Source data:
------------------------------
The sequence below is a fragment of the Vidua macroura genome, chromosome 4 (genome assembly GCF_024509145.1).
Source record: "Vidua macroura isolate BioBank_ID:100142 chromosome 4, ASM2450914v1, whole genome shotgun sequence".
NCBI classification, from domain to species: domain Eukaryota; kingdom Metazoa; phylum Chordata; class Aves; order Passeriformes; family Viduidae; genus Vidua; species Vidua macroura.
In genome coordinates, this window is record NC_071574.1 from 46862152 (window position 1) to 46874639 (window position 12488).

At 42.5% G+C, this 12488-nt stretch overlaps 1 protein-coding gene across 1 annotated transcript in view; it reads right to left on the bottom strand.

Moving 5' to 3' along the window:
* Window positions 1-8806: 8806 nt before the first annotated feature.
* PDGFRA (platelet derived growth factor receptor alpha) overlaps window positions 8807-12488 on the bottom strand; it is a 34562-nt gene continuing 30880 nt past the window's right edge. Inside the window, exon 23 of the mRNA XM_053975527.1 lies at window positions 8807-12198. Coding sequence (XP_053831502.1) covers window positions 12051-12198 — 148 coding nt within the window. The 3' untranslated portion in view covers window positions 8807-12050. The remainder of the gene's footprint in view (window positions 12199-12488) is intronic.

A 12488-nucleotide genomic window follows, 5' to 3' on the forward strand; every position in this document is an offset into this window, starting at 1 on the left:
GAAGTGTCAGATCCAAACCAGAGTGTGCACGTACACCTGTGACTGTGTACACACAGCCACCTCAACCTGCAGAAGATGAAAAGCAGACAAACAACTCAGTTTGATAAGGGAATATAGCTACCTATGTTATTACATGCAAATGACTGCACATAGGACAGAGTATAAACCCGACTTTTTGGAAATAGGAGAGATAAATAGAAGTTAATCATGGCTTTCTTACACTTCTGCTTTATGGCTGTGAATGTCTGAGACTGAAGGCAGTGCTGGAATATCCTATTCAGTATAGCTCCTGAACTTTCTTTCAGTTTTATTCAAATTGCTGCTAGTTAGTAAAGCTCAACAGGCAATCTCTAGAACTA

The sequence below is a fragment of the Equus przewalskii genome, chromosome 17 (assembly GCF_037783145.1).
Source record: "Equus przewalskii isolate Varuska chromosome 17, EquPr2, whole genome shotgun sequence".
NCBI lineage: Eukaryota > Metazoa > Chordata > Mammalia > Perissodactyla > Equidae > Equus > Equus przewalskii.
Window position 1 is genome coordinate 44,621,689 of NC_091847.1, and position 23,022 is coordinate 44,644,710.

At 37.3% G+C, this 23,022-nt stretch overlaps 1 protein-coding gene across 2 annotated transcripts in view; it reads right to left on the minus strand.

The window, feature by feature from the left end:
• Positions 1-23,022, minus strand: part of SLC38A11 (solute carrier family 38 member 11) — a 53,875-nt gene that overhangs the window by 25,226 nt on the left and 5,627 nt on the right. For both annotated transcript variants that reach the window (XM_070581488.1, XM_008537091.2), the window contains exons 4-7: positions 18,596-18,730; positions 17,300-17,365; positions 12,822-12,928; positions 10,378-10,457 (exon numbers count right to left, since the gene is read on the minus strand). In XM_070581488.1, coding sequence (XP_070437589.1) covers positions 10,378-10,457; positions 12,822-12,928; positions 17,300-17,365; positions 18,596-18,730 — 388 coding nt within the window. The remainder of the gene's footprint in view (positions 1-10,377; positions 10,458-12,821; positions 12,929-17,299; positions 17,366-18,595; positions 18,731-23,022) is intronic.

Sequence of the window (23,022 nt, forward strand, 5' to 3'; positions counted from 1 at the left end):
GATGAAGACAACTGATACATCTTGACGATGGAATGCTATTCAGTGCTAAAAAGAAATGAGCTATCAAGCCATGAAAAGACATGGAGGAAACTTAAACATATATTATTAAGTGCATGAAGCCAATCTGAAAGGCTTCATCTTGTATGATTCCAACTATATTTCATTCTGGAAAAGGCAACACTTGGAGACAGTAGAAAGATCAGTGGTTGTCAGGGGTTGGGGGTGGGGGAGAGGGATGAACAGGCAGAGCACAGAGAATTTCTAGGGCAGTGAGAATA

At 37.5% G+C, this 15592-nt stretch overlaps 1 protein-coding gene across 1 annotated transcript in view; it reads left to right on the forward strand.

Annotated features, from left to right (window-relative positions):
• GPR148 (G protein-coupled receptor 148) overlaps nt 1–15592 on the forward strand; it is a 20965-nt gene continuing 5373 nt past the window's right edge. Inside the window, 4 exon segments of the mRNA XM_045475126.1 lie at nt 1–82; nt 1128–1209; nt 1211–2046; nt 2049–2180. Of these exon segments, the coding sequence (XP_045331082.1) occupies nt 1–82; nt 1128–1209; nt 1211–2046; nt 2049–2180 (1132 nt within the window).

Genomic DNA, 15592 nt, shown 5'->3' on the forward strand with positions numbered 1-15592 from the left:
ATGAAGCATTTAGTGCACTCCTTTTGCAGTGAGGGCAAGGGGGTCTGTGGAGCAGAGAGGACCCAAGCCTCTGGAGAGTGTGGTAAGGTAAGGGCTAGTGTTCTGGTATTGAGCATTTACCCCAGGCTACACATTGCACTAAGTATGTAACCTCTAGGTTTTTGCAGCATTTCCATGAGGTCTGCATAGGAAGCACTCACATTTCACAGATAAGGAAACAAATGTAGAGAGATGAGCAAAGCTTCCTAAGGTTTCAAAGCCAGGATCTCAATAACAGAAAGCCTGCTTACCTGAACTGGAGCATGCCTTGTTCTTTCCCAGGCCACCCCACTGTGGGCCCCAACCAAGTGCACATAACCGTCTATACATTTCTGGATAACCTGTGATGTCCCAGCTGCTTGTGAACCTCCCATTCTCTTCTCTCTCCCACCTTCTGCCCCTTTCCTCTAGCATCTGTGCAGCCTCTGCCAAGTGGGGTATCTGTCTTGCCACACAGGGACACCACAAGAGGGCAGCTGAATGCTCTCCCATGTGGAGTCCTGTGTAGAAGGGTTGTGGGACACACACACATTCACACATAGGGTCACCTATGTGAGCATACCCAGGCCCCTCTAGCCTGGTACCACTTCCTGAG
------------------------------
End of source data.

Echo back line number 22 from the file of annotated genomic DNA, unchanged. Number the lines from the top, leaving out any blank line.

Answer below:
• GPR148 (G protein-coupled receptor 148) overlaps nt 1–15592 on the forward strand; it is a 20965-nt gene continuing 5373 nt past the window's right edge. Inside the window, 4 exon segments of the mRNA XM_045475126.1 lie at nt 1–82; nt 1128–1209; nt 1211–2046; nt 2049–2180. Of these exon segments, the coding sequence (XP_045331082.1) occupies nt 1–82; nt 1128–1209; nt 1211–2046; nt 2049–2180 (1132 nt within the window).